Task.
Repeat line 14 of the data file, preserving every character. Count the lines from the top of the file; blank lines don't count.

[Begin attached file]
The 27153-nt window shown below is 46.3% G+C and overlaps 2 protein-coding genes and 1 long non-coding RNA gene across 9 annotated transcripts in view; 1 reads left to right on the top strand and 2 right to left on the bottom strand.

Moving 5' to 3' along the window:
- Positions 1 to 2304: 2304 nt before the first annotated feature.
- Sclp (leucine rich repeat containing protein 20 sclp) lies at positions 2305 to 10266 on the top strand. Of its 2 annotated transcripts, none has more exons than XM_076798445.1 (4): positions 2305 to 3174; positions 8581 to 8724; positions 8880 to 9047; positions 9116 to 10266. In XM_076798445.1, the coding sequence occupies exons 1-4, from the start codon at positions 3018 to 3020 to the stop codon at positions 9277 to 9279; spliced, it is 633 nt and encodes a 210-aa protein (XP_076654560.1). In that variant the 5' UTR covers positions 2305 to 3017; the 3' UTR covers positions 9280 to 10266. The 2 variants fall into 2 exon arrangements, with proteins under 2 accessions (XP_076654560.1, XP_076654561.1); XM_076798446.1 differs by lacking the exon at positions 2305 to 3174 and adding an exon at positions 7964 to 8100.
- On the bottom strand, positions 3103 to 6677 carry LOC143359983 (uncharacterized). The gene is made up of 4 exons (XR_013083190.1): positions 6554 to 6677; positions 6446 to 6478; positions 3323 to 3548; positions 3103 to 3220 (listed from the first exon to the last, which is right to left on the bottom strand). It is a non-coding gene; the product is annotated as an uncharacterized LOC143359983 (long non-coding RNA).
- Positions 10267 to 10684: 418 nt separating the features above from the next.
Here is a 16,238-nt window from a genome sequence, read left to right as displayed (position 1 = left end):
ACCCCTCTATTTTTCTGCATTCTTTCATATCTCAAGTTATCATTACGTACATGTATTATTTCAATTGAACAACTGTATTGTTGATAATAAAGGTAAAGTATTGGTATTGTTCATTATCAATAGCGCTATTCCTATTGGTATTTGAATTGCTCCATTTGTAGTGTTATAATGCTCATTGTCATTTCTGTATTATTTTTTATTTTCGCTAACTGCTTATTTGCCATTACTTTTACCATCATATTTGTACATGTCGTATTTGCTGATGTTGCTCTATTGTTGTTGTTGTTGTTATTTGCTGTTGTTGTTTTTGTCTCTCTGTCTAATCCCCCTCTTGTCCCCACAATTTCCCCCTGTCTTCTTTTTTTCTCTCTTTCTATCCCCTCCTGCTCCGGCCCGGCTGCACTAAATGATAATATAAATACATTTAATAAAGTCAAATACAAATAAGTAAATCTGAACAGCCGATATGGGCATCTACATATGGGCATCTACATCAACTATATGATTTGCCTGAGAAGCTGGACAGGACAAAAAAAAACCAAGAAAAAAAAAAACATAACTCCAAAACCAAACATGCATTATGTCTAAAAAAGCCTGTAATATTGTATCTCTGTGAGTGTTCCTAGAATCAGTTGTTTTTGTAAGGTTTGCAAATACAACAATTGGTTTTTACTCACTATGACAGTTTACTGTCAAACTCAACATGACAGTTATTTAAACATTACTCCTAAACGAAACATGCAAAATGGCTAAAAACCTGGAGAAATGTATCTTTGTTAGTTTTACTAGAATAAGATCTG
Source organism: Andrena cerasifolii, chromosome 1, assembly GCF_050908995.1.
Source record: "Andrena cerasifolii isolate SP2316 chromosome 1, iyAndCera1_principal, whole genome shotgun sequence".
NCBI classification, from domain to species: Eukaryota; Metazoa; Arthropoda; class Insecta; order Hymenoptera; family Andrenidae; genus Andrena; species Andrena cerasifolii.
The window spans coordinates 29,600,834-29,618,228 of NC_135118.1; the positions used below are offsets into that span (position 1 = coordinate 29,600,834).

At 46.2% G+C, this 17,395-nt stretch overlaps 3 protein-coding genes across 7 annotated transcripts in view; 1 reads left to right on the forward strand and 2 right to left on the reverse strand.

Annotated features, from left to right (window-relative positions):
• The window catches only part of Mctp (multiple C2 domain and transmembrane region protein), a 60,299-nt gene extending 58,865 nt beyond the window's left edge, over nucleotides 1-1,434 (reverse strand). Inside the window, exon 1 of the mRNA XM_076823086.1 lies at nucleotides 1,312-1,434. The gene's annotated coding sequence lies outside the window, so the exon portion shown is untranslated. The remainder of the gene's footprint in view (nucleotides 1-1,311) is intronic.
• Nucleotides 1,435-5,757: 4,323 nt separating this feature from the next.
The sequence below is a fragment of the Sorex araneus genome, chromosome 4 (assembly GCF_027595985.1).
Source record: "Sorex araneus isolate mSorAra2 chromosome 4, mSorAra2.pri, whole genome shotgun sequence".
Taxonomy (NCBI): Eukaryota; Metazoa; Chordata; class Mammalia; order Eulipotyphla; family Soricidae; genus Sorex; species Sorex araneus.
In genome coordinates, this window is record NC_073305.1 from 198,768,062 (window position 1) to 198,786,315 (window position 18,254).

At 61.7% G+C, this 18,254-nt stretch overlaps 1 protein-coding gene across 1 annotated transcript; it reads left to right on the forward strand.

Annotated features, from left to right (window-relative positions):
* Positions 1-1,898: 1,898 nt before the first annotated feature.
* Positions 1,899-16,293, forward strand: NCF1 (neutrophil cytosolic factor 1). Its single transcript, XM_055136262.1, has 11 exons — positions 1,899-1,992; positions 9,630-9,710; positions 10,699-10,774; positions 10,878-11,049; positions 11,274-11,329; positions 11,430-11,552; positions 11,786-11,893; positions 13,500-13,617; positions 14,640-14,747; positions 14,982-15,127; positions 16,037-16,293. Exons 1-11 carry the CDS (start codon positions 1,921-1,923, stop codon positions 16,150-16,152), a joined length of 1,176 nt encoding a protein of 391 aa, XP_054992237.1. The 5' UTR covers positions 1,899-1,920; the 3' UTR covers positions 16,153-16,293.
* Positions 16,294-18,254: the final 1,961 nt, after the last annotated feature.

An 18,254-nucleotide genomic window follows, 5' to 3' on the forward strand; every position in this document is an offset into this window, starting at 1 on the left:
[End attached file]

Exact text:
Annotated features, from left to right (window-relative positions):